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  1. Response to Reviewer #3 (Public Review):

    [...] The task-phase specific manipulation of the MS cholinergic neurons is a good and appropriate approach. The effect on learning in the Y-maze task after goal location specific stimulation is both clear and convincing. The lack of a behavioral effect with navigation-only stimulation may be due to ACh levels already being high during this task phase (as the authors suggest). It would have been nice if the authors had also used inhibition to address the importance of timing of ACh neuromodulation.

    We agree with the reviewer that inhibiting MS cholinergic neurons during navigation or at the goal location would provide compelling evidence for the importance of adequate ACh concentration in learning. The experiment would be technically challenging because of the spatial extent of the MS. Thus, it would be difficult to ensure sufficient optogenetic silencing throughout the MS without using a laser power that might in itself induce non-specific and potentially damaging effects on the tissue underneath the optic fiber. We have included a sentence in the Discussion section on the possible experiment suggested by the Reviewer here (page 20):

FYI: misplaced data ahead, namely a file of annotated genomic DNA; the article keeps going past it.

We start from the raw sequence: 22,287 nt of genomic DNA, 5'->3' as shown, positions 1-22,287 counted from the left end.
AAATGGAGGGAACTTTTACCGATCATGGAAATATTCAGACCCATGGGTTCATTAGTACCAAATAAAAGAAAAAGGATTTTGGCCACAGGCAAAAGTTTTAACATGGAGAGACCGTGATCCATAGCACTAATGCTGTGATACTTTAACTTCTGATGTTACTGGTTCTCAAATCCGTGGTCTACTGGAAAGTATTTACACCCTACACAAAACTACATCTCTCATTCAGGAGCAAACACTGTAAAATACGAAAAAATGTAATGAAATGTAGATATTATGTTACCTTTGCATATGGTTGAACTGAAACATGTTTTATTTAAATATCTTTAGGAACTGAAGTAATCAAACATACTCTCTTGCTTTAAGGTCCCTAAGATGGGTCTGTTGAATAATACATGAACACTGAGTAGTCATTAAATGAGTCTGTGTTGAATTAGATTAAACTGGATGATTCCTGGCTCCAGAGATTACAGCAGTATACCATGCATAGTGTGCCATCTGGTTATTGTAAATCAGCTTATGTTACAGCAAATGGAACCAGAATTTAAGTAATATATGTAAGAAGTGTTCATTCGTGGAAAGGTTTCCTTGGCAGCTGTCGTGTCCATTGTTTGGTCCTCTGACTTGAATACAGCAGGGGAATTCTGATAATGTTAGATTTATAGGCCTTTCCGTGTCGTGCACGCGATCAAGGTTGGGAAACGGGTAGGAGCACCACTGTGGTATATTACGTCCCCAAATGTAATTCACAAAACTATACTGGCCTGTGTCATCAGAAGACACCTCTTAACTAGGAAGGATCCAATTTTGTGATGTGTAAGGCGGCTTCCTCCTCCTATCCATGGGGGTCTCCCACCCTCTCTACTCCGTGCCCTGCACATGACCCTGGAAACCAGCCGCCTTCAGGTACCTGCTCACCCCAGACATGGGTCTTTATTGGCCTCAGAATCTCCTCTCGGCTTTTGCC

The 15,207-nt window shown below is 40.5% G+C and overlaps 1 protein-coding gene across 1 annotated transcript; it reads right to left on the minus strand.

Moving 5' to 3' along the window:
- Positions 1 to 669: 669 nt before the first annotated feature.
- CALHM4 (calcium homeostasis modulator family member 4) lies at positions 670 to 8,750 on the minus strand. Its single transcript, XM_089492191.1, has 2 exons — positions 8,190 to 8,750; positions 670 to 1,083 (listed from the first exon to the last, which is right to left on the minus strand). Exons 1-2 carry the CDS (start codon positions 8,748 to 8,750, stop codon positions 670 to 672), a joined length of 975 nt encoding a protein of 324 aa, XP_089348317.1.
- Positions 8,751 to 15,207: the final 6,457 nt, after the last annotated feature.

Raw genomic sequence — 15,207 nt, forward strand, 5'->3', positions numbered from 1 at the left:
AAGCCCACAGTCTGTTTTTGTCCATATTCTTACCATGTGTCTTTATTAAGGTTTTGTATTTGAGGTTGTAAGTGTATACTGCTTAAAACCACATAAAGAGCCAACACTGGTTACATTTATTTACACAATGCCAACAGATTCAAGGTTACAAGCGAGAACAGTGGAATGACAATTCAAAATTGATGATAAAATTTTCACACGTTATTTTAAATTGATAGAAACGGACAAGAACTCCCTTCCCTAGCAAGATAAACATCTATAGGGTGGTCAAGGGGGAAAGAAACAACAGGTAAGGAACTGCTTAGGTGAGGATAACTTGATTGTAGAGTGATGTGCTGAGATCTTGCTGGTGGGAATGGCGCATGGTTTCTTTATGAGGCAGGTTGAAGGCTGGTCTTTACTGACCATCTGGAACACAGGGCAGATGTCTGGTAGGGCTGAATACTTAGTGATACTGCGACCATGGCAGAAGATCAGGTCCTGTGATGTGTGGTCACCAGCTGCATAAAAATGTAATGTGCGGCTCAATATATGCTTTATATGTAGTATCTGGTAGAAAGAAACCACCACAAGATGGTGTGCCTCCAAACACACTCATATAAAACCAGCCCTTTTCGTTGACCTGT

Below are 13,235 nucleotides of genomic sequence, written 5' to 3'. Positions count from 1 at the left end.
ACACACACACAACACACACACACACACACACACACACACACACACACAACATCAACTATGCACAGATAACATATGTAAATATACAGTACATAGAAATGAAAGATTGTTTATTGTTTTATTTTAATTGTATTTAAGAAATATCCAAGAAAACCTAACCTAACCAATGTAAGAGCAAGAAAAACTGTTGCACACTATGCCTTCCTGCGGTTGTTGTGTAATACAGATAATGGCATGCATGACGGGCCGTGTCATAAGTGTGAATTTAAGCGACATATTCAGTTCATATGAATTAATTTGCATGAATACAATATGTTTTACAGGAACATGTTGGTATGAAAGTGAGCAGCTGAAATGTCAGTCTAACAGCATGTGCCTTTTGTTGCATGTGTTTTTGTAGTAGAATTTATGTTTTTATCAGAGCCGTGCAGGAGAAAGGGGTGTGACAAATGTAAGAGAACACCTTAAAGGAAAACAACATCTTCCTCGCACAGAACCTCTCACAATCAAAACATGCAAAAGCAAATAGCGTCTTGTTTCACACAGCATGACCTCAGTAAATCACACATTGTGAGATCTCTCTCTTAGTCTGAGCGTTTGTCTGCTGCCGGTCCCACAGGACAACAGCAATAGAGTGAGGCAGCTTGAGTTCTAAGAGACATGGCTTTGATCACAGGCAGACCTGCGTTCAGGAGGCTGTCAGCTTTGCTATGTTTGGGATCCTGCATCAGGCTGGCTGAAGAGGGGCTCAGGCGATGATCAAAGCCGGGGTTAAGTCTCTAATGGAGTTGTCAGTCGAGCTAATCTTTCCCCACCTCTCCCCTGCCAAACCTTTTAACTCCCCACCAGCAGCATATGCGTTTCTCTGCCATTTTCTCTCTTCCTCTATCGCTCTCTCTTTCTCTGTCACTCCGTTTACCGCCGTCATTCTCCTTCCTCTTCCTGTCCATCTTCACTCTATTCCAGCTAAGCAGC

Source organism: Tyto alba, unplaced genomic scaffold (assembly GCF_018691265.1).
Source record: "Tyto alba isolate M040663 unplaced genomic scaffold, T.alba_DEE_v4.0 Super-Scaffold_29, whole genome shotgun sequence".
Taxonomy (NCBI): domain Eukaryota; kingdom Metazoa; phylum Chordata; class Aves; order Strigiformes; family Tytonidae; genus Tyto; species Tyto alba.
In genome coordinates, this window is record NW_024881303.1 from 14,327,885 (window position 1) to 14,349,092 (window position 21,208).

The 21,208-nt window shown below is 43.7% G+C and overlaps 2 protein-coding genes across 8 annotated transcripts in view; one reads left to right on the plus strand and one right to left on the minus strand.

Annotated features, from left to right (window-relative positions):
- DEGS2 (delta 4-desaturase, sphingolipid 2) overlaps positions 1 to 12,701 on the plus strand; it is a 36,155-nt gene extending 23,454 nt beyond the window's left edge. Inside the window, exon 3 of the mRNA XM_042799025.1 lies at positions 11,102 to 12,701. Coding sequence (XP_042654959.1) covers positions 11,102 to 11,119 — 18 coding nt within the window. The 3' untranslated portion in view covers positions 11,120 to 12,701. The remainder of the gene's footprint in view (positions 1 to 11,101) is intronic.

“An interesting complementary experiment would be to silence cholinergic inputs during navigation or at the goal location to further explore the role of cholinergic tone during memory formation.”

    The authors used prolonged excitatory optogenetic stimulation that lasted anywhere from several seconds (e.g. at goal without reward or running towards goal) to over 30 seconds (e.g. at goal with reward). There are several potential issues with this stimulation protocol:

    — From Figure 1B, it appears that the light-induced increase of mean spike frequency is sustained for quite some time after the light is turned off. The sustained activity will make the manipulation in the behavioral task less temporally specific (and thus less task-phase specific). To assess the possible impact of the sustained activation on the findings in the paper, it should be quantified (i.e. duration of sustained activity, dependence on duration of prior light stimulation) - ideally in awake animals (i.e. under the same conditions as the behavioral experiments). Supporting data to better support this conclusion could be provided in a later study (with a link provided to this study), with this caveat appropriately discussed here.